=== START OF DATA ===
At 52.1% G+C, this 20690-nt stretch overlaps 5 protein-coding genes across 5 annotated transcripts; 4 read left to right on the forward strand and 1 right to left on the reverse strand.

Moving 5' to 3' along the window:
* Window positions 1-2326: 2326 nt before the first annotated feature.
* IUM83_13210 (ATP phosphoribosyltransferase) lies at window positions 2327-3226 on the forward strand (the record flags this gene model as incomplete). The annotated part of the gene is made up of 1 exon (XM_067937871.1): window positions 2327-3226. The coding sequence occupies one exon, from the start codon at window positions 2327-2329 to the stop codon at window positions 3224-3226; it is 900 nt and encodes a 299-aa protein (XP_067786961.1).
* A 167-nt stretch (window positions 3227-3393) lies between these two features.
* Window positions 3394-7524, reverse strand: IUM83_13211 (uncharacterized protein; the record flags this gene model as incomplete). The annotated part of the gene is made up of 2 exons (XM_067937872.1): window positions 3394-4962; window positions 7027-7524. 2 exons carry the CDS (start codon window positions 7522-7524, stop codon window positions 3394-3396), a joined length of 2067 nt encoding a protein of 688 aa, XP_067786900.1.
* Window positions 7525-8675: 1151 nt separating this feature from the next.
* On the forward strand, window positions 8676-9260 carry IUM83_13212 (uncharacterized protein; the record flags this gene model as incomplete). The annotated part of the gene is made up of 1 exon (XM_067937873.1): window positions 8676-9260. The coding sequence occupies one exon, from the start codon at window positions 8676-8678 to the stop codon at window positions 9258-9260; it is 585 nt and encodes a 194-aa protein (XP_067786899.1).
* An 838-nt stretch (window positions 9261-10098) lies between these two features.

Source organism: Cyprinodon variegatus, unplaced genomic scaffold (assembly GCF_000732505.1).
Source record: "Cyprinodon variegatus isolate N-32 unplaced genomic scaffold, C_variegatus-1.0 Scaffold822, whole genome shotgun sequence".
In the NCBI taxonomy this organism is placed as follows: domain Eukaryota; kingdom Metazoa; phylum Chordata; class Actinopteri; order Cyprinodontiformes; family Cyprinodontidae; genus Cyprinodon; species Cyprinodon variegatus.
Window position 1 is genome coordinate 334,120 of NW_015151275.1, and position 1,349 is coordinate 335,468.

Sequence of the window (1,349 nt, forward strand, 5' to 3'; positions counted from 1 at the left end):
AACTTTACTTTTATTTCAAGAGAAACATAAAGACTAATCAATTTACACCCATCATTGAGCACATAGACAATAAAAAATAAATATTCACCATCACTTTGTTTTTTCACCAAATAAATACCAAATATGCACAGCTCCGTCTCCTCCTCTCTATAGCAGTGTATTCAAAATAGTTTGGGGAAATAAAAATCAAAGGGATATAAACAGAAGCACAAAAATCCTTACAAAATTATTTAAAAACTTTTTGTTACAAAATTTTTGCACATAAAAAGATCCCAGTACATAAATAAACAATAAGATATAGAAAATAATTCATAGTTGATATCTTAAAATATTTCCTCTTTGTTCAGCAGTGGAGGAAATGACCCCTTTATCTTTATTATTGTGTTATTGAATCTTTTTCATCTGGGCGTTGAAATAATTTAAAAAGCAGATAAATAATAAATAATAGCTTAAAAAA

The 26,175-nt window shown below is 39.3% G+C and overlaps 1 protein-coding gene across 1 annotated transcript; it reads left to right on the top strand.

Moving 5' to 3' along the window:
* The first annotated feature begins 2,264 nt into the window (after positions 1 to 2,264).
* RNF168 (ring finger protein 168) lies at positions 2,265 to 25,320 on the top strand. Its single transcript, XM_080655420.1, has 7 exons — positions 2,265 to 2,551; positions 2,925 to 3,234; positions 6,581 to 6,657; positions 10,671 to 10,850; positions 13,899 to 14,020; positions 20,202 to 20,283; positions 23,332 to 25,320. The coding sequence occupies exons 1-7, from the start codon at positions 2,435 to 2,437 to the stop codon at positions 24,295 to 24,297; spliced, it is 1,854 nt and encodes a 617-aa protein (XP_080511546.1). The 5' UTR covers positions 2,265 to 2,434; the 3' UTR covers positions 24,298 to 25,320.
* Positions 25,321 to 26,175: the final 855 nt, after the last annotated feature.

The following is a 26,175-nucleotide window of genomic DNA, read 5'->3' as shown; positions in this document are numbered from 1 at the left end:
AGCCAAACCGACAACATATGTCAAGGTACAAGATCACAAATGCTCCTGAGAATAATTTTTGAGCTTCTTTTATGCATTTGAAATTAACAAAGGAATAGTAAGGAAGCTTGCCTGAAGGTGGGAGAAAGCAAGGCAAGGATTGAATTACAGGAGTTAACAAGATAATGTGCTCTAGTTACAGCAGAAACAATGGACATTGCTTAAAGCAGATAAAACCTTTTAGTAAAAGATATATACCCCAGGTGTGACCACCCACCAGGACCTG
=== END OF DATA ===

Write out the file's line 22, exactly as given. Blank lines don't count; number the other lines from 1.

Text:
AGCCAAACCGACAACATATGTCAAGGTACAAGATCACAAATGCTCCTGAGAATAATTTTTGAGCTTCTTTTATGCATTTGAAATTAACAAAGGAATAGTAAGGAAGCTTGCCTGAAGGTGGGAGAAAGCAAGGCAAGGATTGAATTACAGGAGTTAACAAGATAATGTGCTCTAGTTACAGCAGAAACAATGGACATTGCTTAAAGCAGATAAAACCTTTTAGTAAAAGATATATACCCCAGGTGTGACCACCCACCAGGACCTG